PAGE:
NASA releases clearest image yet of Earth at night

Courtesy: NASA

For the first time in four years, NASA has released composite images of the Earth at night showing the progression and expansion of the human race across the globe. Dubbed the “Black Marble”, the images were taken in 2016 and released on Wednesday. The breathtaking images show that over the course of just four years, changes as subtle as a new highway built outside of Chicago or as grandiose as the rapid expansion of India’s northern half are visible in stark relief.

Composite images such as these are released every decade or so on average and require a substantial amount of work. Contrary to what you think you’re seeing, this isn’t  a snapshot of our planet at a given moment. Instead, it’s a  composite of images from across a 12 month period. Why so long, you ask? In order to obtain a picture this clear, scientists at NASA have to account for season, storms, clouds, aerosols (smoke, haze, pollution, etc), and even auroras.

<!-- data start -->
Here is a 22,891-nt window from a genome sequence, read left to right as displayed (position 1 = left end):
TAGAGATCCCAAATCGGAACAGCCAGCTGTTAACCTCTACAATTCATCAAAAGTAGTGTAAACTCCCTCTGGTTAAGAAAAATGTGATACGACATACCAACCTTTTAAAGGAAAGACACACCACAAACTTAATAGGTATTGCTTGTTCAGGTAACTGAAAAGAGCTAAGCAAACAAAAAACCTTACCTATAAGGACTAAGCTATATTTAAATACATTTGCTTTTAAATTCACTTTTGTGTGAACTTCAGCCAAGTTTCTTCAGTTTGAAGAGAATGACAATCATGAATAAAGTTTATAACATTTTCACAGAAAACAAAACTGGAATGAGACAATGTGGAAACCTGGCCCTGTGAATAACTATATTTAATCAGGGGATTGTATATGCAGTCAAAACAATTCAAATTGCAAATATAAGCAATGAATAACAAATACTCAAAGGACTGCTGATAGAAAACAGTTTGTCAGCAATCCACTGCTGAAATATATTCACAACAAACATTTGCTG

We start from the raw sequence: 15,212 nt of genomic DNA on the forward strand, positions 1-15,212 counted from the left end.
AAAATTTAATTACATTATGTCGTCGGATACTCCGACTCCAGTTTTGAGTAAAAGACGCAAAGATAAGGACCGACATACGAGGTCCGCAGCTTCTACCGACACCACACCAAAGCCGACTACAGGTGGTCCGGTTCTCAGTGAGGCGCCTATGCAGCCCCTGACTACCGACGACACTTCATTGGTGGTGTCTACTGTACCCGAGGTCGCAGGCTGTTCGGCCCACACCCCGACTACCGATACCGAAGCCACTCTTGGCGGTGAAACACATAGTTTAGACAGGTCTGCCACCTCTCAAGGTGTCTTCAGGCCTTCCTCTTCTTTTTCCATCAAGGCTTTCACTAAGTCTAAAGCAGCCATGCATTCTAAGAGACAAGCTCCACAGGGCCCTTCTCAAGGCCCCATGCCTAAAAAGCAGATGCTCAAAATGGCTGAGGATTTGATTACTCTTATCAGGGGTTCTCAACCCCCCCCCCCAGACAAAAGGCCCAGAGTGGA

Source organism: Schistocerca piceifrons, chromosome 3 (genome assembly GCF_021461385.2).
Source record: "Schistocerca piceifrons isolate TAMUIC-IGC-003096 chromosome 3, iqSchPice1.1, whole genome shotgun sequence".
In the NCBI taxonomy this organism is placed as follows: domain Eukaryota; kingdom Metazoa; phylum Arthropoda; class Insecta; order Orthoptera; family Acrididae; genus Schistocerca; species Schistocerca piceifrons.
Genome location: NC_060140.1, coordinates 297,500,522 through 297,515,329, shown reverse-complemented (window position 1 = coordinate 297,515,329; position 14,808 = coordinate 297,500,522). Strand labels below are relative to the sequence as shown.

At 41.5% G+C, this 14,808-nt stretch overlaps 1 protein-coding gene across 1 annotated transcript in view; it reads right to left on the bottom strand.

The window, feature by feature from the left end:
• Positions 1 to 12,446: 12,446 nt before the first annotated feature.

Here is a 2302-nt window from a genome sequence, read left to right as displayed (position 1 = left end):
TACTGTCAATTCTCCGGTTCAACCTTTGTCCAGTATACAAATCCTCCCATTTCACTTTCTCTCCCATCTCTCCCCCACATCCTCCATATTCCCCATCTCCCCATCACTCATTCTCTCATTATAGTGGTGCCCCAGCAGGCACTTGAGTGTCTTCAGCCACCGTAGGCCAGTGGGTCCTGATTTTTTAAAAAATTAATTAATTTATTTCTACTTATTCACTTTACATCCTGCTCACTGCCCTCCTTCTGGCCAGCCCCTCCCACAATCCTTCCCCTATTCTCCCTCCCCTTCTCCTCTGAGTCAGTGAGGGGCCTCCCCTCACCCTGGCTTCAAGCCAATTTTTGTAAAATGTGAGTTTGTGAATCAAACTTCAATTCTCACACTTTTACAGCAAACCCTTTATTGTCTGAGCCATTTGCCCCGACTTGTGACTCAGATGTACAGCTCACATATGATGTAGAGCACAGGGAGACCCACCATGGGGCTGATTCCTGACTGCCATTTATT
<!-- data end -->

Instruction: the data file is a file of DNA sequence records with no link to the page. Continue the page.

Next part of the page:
Courtesy: NASA

And with advancements in technology continuing, NASA hopes to be able to release more images such as these more often, even possibly in real-time down the line. This has the potential to aid in short-term weather forecasting and disaster response.

Miguel Román of NASA’s Goddard Space Flight Center in Greenbelt, Maryland, says the speed with which these images can be processed and distributed can assist in numerous ways in many different fields:

“We can now monitor short-term changes caused by disturbances in power delivery, such as conflict, storms, earthquakes and brownouts,” said Román. “We can monitor cyclical changes driven by reoccurring human activities such as holiday lighting and seasonal migrations. We can also monitor gradual changes driven by urbanization, out-migration, economic changes, and electrification. The fact that we can track all these different aspects at the heart of what defines a city is simply mind-boggling.”

Whether you’re interested in the technical aspects or the operational uses of today’s release, one thing is for certain: Our planet is breathtaking in beauty, day or night.

Courtesy: NASA